Last night I had dinner with one of my favorite people. His name is Father Francis and he is a Benedictine priest and lives at St. Andrews Abbey in Valyermo. He was visiting some friends here in Laguna, and Patty and I were able to enjoy a beautiful meal with a man that is becoming a dear friend.
Afterwards Patty mentioned the deep sense of peace she felt with him. It came out in the way he spoke. It was a sense of calm underlying his responses, even when the subjects were points of tension or concern. There was such a lack of defensiveness, even when handling delicate or controversial matters of faith. And when responding to potential areas of confusion or doubt, his response was almost whimsical. There was a lightness to him. A playfulness. A deep sense of joy.
We talked about the Benedictines…how they deeply value community, counsel, and respect for all persons. They live each day in the practice of hospitality. Often Benedictines stand at the door to the sanctuary and greet each person entering with the phrase, “Thank God you’ve come.”
Francis has lived at Valyermo for over 40 years. He came when he was 19 and he’ll one day be buried in the cemetery at the top of their hill. I love that spot. It is one of the most quiet places on earth. It is sacred ground. Walking amongst the gravestones you feel the stability of the ones who have remained, who have grown deep roots.
True peace takes years and years to cultivate. Edwin Friedman refers to it as non-anxious presence. And the prerequisite for it is self-differentiation, or in simpler terms, knowing oneself. Who you are. Who you aren’t.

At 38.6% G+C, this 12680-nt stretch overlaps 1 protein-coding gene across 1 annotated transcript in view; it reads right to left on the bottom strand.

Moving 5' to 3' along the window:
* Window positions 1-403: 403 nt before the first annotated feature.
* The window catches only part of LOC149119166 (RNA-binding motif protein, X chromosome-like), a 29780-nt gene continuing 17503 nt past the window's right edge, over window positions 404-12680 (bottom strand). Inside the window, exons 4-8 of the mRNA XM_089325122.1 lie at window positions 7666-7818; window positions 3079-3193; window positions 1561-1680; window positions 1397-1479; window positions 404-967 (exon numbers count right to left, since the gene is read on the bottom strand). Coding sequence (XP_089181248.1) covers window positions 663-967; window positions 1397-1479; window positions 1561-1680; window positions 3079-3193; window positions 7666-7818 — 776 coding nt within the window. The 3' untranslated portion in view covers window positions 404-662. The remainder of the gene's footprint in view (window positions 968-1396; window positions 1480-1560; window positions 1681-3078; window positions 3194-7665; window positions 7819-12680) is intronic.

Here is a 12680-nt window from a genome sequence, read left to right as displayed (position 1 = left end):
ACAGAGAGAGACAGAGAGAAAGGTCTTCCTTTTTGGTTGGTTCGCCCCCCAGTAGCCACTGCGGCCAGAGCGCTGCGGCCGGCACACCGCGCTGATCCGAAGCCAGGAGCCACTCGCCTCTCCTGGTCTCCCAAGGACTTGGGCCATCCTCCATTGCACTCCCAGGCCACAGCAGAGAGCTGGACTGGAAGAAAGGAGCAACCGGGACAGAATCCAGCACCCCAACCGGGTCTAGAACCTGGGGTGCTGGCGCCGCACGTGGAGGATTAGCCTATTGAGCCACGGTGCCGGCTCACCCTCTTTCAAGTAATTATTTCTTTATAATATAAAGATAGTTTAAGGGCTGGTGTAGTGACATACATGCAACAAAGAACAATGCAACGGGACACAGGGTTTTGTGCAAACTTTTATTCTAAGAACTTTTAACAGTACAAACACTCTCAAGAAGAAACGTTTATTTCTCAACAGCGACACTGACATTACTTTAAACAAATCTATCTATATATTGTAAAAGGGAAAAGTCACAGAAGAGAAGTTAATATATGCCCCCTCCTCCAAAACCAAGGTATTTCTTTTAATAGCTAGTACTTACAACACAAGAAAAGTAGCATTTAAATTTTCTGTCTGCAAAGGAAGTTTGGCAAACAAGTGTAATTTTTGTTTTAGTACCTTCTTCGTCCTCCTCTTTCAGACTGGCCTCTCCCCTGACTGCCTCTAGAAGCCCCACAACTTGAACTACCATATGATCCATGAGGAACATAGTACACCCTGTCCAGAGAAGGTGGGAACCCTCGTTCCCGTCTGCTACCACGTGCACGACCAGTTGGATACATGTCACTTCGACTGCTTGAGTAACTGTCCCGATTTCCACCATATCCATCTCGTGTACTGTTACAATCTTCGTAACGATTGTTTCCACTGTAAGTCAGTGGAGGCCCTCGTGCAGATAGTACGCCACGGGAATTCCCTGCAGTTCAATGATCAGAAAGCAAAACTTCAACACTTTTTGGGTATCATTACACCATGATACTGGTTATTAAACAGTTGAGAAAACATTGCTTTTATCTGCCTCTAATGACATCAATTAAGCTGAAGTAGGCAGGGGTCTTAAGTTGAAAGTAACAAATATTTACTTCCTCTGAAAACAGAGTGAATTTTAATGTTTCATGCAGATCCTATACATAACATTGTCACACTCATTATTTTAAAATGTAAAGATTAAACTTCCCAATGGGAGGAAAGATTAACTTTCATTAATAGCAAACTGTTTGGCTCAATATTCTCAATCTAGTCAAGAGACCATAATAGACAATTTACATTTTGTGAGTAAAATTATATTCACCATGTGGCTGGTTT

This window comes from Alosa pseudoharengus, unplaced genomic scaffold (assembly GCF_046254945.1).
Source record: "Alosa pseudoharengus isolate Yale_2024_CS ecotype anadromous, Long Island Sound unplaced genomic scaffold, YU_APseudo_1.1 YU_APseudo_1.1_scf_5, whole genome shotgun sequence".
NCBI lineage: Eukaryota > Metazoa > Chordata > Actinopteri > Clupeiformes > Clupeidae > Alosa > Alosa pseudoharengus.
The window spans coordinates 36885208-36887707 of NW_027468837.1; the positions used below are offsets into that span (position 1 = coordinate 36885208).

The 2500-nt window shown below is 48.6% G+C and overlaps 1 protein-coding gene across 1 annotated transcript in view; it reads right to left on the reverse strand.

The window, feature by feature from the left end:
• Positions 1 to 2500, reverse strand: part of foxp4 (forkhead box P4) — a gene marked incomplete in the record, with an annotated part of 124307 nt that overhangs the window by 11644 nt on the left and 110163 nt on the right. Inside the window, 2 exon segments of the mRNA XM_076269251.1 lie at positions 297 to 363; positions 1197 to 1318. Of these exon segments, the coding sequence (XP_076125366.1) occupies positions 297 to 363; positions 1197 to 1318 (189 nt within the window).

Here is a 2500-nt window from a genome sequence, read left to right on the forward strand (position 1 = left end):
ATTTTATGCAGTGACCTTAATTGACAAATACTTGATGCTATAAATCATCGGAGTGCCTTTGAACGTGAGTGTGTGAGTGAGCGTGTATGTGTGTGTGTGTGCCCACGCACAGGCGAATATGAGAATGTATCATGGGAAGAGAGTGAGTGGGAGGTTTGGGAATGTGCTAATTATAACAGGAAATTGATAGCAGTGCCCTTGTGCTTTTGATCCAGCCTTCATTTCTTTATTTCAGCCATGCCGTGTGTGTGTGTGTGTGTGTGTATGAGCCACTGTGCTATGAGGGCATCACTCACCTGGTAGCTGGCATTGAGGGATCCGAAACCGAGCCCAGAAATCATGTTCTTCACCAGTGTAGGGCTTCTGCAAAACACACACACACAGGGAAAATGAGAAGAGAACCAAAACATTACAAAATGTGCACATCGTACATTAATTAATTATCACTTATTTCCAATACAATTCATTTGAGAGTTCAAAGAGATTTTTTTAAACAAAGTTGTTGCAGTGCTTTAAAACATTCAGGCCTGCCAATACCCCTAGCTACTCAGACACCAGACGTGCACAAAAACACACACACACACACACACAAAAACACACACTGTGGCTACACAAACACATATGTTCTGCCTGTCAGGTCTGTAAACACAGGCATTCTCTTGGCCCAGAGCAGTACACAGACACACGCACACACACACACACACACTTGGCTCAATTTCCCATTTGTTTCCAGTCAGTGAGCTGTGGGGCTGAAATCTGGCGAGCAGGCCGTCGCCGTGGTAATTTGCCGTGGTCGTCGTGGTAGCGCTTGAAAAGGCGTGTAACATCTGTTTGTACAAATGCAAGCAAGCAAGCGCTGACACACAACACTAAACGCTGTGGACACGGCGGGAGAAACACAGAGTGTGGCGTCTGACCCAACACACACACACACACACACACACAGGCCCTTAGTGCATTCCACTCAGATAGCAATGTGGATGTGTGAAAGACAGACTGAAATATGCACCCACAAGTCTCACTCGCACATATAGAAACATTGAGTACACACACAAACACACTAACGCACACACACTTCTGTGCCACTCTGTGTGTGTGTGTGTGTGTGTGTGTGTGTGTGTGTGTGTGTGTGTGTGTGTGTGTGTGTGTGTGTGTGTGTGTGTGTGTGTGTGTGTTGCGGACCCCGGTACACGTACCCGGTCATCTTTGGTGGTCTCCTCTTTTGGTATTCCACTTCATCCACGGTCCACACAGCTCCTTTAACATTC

Whenever I travel to the abbey (which is often, but not often enough) I am usually wrestling with one or the other. Who am I? Who am I not? Two sides of the same coin. What is my identity? My identity in Christ? What is my true vocation? My true self? Where am I hiding? What are my facades?
Self-discovery is powerful and meaningful, and often humbling. It makes us vulnerable. It exposes our hearts. My deepest longing is to be able to receive the love of God in that place of vulnerability, without pretense or self-protection. I have a long way to go.
But there has been a consistent voice for the last several years when I stay at the Abbey. I’ll be eating breakfast in silence. Quiet and still. Slowly waking up. Preparing for the day ahead. And I’ll hear the voice behind me whisper, “I know you.”
And I turn around, and there’s Father Francis. Full of such grace and peace. A heart warm, like a fire. Non-anxious presence. I can’t help but want to draw close. To warm my own heart.
That phrase gets me every time. It touches a deep longing. My heart leaps. There is such tenderness in the words. When he says it, I hear the whisper of God’s voice. And my own heart opens just a little bit more. To be known is so powerful. It is such a vulnerable gift.
Living in that place takes faith. I experience this peace only for brief moments. But slowly it is starting to stick. I’m beginning to speak more honestly. To stand a bit straighter. To release worry and self-criticism. To allow myself to just be who God made me to be. That is true self-differentiation.
Francis visited our prayer room yesterday. What a joy to have him here. We’re going to have him speak soon at our church, and I’ll be sure to let you all know ahead of time. As I walked up the stairs to greet him, I was so encouraged to see so many in our church already enjoying the warmth and peace he brings.
As I entered and gave him an embrace he held me tight and whispered, “I know you.”
“O Lord, you have searched me and known me!
You know when I sit down and when I rise up;
you discern my thoughts from afar.
You search out my path and my lying down
and are acquainted with all my ways.
Even before a word is on my tongue,
behold, O Lord, you know it altogether.
You hem me in, behind and before,
and lay your hand upon me.
Such knowledge is too wonderful for me;
it is high; I cannot attain it.”